New government data shows that approximately 250 parents and children have been separated at the US southern border since the end of June – and that’s not counting separations of other family members who cross the border together, whose separations are not tracked by the government. A report by the Texas Civil Rights Project estimates that, alongside hundreds of parent-child separations, up to six times as many other family members have been separated, citing – as one example – an 11-year-old Guatemalan boy who was separated from his uncle, his legal caretaker after his mother’s death. Efren Olivares of the Texas Civil Rights Project said, “Those are very difficult situations, especially because the government takes the position that it is not their responsibility to reunite them because they are not the legal guardian.”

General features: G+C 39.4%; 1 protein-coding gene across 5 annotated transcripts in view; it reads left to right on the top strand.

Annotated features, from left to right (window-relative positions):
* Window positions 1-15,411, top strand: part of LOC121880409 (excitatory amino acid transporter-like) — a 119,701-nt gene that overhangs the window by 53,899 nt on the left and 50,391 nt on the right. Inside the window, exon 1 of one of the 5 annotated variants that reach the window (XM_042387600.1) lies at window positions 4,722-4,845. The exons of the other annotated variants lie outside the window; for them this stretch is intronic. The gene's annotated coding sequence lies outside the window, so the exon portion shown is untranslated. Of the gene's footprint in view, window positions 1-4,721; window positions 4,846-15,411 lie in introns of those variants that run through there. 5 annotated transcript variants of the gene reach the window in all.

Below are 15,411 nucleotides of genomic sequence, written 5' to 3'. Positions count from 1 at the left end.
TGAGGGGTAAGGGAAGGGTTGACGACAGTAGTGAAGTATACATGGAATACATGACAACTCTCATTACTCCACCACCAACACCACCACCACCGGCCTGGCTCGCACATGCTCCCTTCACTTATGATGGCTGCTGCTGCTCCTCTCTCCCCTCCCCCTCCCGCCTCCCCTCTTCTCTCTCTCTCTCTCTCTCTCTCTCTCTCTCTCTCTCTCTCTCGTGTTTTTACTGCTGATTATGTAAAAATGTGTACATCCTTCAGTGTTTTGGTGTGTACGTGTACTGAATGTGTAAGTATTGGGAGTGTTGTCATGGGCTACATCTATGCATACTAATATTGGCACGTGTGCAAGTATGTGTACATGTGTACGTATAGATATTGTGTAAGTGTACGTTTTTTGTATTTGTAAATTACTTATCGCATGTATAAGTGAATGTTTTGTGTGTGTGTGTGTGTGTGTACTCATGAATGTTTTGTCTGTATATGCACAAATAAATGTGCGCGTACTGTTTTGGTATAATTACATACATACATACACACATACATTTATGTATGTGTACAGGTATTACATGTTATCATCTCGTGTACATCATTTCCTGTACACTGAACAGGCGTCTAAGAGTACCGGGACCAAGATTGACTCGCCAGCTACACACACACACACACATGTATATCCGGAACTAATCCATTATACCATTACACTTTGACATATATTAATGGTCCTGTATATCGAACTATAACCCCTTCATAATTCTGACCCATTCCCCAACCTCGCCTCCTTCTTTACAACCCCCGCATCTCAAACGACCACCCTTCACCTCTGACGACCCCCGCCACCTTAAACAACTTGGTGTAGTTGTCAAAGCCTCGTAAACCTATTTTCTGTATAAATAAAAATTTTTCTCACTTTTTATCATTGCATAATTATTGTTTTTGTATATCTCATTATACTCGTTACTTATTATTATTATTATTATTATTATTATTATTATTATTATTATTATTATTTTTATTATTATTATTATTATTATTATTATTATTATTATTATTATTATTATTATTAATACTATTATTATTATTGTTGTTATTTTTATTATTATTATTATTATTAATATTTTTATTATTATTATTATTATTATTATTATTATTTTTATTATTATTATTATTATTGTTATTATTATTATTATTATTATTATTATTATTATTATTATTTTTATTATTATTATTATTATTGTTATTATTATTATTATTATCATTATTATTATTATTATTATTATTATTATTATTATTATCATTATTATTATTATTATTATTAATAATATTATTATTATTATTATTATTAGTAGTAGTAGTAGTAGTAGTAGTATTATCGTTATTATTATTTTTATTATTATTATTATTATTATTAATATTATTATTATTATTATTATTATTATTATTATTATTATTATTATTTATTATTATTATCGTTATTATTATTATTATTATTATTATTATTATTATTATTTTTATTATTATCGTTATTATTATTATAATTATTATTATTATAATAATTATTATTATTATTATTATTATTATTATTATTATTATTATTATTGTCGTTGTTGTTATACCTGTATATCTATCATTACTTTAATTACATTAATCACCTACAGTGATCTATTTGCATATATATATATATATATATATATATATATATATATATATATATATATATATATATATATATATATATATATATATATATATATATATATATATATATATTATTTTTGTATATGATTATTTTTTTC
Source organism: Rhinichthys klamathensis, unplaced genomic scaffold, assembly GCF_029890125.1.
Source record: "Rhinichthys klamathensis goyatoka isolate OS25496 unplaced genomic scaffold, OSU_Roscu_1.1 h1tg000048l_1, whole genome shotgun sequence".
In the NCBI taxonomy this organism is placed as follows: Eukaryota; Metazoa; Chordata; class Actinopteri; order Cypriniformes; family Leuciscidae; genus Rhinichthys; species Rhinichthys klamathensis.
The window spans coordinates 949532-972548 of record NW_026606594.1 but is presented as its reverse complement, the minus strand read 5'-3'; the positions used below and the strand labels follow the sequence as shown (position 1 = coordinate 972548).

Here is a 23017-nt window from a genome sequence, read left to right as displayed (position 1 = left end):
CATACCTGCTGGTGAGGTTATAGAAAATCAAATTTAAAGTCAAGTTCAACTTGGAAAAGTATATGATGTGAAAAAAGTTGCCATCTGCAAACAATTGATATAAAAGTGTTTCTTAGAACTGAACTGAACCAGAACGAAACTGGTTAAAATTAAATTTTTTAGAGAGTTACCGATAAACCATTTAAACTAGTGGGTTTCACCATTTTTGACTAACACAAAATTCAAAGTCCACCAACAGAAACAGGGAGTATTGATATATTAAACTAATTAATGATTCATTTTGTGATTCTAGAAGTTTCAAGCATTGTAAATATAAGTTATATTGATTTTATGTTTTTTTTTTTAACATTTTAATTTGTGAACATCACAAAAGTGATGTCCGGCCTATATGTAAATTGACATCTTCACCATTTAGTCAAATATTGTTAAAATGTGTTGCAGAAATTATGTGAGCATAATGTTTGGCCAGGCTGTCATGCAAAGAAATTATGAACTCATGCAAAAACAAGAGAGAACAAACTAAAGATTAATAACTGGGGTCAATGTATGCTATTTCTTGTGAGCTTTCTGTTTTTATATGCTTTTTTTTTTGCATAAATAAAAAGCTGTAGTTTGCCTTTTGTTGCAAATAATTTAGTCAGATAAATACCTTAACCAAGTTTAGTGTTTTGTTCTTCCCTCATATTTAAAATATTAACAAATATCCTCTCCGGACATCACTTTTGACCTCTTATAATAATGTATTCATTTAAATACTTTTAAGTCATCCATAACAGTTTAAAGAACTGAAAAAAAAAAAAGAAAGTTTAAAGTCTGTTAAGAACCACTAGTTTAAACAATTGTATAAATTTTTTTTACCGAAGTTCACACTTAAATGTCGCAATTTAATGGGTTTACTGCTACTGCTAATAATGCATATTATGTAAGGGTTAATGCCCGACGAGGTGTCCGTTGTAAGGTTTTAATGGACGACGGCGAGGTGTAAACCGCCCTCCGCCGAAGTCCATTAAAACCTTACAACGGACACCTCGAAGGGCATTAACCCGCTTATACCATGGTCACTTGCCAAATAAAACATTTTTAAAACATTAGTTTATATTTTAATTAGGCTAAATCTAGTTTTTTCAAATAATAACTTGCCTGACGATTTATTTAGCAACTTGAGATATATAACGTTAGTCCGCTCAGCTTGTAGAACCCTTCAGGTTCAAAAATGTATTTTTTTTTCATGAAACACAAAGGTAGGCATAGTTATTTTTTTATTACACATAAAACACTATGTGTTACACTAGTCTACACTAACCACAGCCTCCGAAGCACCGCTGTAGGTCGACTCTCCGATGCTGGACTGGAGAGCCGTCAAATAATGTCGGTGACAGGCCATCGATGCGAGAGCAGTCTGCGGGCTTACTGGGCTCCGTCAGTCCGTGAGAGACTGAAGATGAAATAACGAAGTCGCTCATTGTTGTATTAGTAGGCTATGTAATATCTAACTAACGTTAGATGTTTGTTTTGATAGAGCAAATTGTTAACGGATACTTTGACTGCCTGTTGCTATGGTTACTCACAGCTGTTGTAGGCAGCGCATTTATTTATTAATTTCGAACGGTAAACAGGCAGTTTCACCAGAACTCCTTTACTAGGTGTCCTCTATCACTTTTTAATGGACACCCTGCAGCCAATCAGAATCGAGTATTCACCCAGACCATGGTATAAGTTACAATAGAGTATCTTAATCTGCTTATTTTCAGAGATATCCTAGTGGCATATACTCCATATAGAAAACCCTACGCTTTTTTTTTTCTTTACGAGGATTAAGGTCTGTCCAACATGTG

Researcher Annette Bailey of Ryerson University in Toronto describes trauma as the biggest contributor to culture of gun violence that affects black youth in the U.S. and around the globe. Juvenile Justice Information Exchange reports that, “in one survey of black youth she conducted, every participant had a family member and/or friend who was a victim of gun violence… ‘When we think about who is affected most by gun violence, we see that [minority] youth are disproportionately injured and killed,’ she said. ‘Gun violence has become the single biggest threat to the survival of black youth.”’ When interviewing teens entangled with gun violence, she found they considered social poverty to be the main conduit for their involvement with brutality — something she interprets as a side effect of trauma. They described a loss of connection in their community, a loss of connection among families, lack of support and lack of culturally safe social services, Bailey said. They felt that social poverty fed directly into violence because it made them feel unworthy.” (via BMSG)